Also the lawyers and civic officials who facilitated the process. Don’t you at least have to give a good reason for transferring legal guardianship of children in America? Aren’t there inquiries and interviews? Is there no oversight mechanism to watch for, oh I don’t know, people doing it just to cheat the government out of money they don’t deserve?

  5. lumipuna says

    Sending out a printed tweet? Doesn’t Gaetz’s office have a fax machine?

  6. alkisvonidas says

    The woman openly admitted to robbing poorer people

    “Robbing poorer people” is just the long-winded term for “being rich”.

    In Roman and Medieval times, kings, nobles and church officials would sometimes adopt the children of peasants and paupers, raise them as their own* and provide for them; that was obviously an excellent deal for the poor, to which they seldom objected. Our enlightened times have apparently produced a twisted reversal.

    (I’m sure someone will use this as an argument against Big Government)

    *well, their servants raised them, but never mind

  7. Matt G says

    Weird? I would say unethical and shamelessly greedy. My SO works in financial aid and sees all kinds of tricks being played. And the school often goes along with it….

  8. brain says

    @2: absolutely right. It’s insane to have private colleges that cost yearly more than an average house.
    Well, no issue in having them, actually: the insane part is that they are considered mandatory to get a successful and well-rewarded job.
    Public university should ve available to everyone, not as a fallback solution, but as the main investment in a nation’s future.

  9. tardigrada says

    I’m sure some of the schools love that deal. They can happily claim some degree of diversity without ever having to admit those icky people outside their usual clientele.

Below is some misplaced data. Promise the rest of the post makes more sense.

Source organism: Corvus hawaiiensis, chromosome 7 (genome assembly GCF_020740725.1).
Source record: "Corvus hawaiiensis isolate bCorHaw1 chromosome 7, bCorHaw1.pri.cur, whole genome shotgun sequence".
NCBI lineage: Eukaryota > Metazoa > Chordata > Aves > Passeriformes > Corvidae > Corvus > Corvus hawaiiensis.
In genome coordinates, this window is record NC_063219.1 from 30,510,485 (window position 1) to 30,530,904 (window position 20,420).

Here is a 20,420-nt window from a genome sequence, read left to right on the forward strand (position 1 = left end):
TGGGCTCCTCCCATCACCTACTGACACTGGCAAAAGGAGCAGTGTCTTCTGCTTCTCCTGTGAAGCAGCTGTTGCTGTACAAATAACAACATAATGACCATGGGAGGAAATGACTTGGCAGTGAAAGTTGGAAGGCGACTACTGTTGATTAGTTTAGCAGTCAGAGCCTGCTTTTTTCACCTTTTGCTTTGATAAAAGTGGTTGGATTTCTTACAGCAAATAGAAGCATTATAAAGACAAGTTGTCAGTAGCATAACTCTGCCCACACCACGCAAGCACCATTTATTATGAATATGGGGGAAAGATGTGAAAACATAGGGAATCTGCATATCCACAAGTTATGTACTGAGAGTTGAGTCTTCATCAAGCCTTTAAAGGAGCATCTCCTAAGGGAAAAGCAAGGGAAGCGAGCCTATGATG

10. Rob Grigjanis says

    brain @8:

    Public university should ve available to everyone, not as a fallback solution, but as the main investment in a nation’s future.

    Yeah. Health and education should be considered as infrastructure. How much more infra can you get?

  11. says

    The Hamberdler signs other people’s tweets. I’m sure if Tom Hanks sent him a signed head shot, Orange Yeller would sign it too, send it back, and Hanks would be expected to frame it and hang it on a wall.

  12. microraptor says

    cartomancer @4: Remember: the more money you have, the fewer obstacles there are when it comes to performing legal shenanigans.

  13. ck, the Irate Lump says

    Well, that’s just another point against the obsession with means testing programs to make sure the very wealthy can’t use them. If the program is lucrative enough, they’ll find a backdoor way to benefit from them anyway. It seems far easier to just tax them more while making the thing they’re abusing available to all people, and work on closing the loopholes in the taxes instead. At least then, you’re only fighting their use of loopholes on only one front.

  14. numerobis says

    tardigrada: indeed. And anyway, the real money isn’t from tuition — it’s from donations. Lose $100k but then you’ve got alumni who, maybe one in ten will give a full million. It’s no difference!

  15. wzrd1 says

    “Close those loopholes, and publicly shame the rich. That’s all we can do.”

    No, France did better and the wealthy did learn how to behave better. You simply lack the intestinal fortitude to consider such a threat based path, to ensure all abide.
    So, all are faced with, “Let them eat cake”.

  16. photoreceptor says

    agree with wzrd1, my three kids went through university in France (where I have lived half my life), only cost was for insurance (which is also cheap). Used to be the same in the UK before a certain Maggie Thatcher screwed things up. Sounds a lot like socialism eh, next thing people’ll be asking for general health care coverage.

  17. inflection says

    Among Hillary’s emails one of the more common types was her sending something to a staffer to print out for one reason or another, so that part in particular is probably just a generational thing.

  18. says

    Just make sure that
    A) the kid has to agree
    B) the kid also loses any inheritance claims.
    See how this scam goes.